Texas Senate votes on controversial plan for college admission

May 15, 2009

Senate approves tougher standards
By Patrick McGee
Fort Worth Star-Telegram
Saturday, May 7, 2005

The bill would grant automatic acceptance by state universities only to students who take harder courses and rank in the top 10 percent of their graduating class.

AUSTIN — The Texas Senate voted Friday to toughen a college admission law by limiting automatic admission to students who take a more rigorous curriculum in addition to ranking in the top 10 percent of their graduating class.

The top 10 percent law guarantees admission to any state university to Texas students who graduate in the top 10 percent of their high school class.

Opponents have called the law unfair to students who just missed top 10 percent status because they attend more demanding high schools.

State Sen. Royce West, D-Dallas, had sought to strengthen the top law with Senate Bill 333, which would limit guaranteed admission to students to take the state’s recommended or advanced high school curriculum and attain top 10 percent ranking.

He won the battle to pass the bill and fought off several amendments.

An amendment by state Sen. Jeff Wentworth, R-San Antonio, would have repealed the top 10 percent law. Sen. Kyle Janek, R-Houston, introduced an amendment that would have capped automatic admissions at 50 percent of the entering class.

Wentworth cited a University of Texas at Austin committee, whose members said that admitting students based on one criterion is bad policy.

“I believe the university should be unshackled to consider a wide range of things,” Wentworth said.

Janek proposed capping automatic admissions at 50 percent of a university’s freshman class because automatic admissions to UT-Austin account for more than 60 percent of the incoming freshman class.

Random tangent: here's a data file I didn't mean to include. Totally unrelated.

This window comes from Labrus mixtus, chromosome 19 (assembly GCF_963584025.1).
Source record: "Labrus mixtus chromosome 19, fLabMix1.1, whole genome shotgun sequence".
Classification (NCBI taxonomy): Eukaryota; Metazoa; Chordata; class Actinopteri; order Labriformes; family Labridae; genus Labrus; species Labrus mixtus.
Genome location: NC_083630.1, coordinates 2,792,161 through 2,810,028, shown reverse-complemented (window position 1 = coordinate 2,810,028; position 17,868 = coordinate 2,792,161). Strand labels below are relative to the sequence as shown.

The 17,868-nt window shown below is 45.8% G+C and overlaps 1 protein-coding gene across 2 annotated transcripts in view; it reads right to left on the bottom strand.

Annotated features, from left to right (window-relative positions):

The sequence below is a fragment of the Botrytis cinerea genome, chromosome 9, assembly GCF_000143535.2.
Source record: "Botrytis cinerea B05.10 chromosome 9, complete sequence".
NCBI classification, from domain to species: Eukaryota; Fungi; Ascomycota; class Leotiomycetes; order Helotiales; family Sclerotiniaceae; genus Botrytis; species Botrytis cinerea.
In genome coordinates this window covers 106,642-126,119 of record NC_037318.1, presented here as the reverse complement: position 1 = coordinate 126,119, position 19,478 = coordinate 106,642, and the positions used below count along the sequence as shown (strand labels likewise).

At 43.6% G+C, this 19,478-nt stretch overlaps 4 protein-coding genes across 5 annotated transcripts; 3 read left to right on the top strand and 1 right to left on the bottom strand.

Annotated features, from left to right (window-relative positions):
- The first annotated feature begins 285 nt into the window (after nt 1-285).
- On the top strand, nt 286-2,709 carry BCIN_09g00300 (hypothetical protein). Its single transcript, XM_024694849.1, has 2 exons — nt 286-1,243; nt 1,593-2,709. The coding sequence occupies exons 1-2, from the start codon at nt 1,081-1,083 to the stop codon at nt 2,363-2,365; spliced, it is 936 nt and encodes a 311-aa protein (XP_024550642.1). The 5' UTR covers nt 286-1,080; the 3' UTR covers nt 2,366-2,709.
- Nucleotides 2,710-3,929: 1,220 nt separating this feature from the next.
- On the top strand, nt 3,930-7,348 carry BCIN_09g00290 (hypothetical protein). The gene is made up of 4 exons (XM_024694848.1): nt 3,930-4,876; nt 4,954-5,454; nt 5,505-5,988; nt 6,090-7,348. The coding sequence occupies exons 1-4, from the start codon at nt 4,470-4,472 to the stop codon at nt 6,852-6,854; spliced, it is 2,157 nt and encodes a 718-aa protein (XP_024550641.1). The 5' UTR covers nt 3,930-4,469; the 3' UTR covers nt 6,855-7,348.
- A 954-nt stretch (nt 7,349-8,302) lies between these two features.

Those amendments failed by close votes, but senators approved two other amendments to tighten standards.

One of the approved amendments calls on the Texas Education Agency to standardize high school grade-point averages to level the playing field.

The other calls on admission officers, after accepting all top 10 percent applicants, to give priority to students who took difficult high school courses.

General acceptance of the top 10 percent law seemed to hold sway over the Senate, and several senators said figures from UT-Austin indicate that top-10 students are doing well academically.

“Our best and brightest are being admitted to the university,” said Sen. Kip Averitt, R-McGregor. “That’s why I think, stick with the top 10 percent rule. It’s important for the university, it’s important for the state.”

This week, the House Education Committee approved a bill that would preserve the top 10 percent law but cap the number of students admitted under it. The bill the Senate approved Friday now goes to that committee for consideration.